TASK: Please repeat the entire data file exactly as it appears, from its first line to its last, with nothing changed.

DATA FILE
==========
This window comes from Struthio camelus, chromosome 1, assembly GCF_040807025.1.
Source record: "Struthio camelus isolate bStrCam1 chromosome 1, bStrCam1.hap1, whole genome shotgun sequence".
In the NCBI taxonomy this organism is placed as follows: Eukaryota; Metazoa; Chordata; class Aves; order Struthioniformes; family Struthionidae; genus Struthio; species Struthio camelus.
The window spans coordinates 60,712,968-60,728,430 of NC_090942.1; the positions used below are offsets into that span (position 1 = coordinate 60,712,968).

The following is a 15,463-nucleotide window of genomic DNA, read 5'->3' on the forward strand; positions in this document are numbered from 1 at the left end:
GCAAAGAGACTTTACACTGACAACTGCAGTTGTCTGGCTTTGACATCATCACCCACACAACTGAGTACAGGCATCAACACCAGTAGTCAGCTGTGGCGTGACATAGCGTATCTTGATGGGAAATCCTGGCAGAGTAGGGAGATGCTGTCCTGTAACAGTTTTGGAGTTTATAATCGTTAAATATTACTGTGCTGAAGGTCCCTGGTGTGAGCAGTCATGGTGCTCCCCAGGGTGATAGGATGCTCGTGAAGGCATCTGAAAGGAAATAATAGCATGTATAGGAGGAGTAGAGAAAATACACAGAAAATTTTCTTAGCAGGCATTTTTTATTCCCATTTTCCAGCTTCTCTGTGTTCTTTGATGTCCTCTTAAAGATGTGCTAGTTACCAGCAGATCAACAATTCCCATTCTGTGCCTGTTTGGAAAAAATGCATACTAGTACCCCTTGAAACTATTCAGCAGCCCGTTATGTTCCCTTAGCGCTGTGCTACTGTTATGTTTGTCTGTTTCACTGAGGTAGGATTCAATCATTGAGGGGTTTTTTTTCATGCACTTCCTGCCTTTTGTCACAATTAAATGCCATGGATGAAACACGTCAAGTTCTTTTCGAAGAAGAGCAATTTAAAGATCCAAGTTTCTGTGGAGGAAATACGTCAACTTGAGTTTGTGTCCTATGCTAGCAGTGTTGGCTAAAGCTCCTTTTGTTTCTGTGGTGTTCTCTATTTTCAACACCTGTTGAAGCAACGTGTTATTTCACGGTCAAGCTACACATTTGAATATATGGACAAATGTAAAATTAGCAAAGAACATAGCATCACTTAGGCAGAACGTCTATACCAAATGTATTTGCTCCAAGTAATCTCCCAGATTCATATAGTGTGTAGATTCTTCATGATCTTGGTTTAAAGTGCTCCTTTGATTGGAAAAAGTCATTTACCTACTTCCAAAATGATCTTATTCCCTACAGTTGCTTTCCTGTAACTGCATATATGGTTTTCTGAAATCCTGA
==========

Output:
This window comes from Struthio camelus, chromosome 1, assembly GCF_040807025.1.
Source record: "Struthio camelus isolate bStrCam1 chromosome 1, bStrCam1.hap1, whole genome shotgun sequence".
In the NCBI taxonomy this organism is placed as follows: Eukaryota; Metazoa; Chordata; class Aves; order Struthioniformes; family Struthionidae; genus Struthio; species Struthio camelus.
The window spans coordinates 60,712,968-60,728,430 of NC_090942.1; the positions used below are offsets into that span (position 1 = coordinate 60,712,968).

The following is a 15,463-nucleotide window of genomic DNA, read 5'->3' on the forward strand; positions in this document are numbered from 1 at the left end:
GCAAAGAGACTTTACACTGACAACTGCAGTTGTCTGGCTTTGACATCATCACCCACACAACTGAGTACAGGCATCAACACCAGTAGTCAGCTGTGGCGTGACATAGCGTATCTTGATGGGAAATCCTGGCAGAGTAGGGAGATGCTGTCCTGTAACAGTTTTGGAGTTTATAATCGTTAAATATTACTGTGCTGAAGGTCCCTGGTGTGAGCAGTCATGGTGCTCCCCAGGGTGATAGGATGCTCGTGAAGGCATCTGAAAGGAAATAATAGCATGTATAGGAGGAGTAGAGAAAATACACAGAAAATTTTCTTAGCAGGCATTTTTTATTCCCATTTTCCAGCTTCTCTGTGTTCTTTGATGTCCTCTTAAAGATGTGCTAGTTACCAGCAGATCAACAATTCCCATTCTGTGCCTGTTTGGAAAAAATGCATACTAGTACCCCTTGAAACTATTCAGCAGCCCGTTATGTTCCCTTAGCGCTGTGCTACTGTTATGTTTGTCTGTTTCACTGAGGTAGGATTCAATCATTGAGGGGTTTTTTTTCATGCACTTCCTGCCTTTTGTCACAATTAAATGCCATGGATGAAACACGTCAAGTTCTTTTCGAAGAAGAGCAATTTAAAGATCCAAGTTTCTGTGGAGGAAATACGTCAACTTGAGTTTGTGTCCTATGCTAGCAGTGTTGGCTAAAGCTCCTTTTGTTTCTGTGGTGTTCTCTATTTTCAACACCTGTTGAAGCAACGTGTTATTTCACGGTCAAGCTACACATTTGAATATATGGACAAATGTAAAATTAGCAAAGAACATAGCATCACTTAGGCAGAACGTCTATACCAAATGTATTTGCTCCAAGTAATCTCCCAGATTCATATAGTGTGTAGATTCTTCATGATCTTGGTTTAAAGTGCTCCTTTGATTGGAAAAAGTCATTTACCTACTTCCAAAATGATCTTATTCCCTACAGTTGCTTTCCTGTAACTGCATATATGGTTTTCTGAAATCCTGA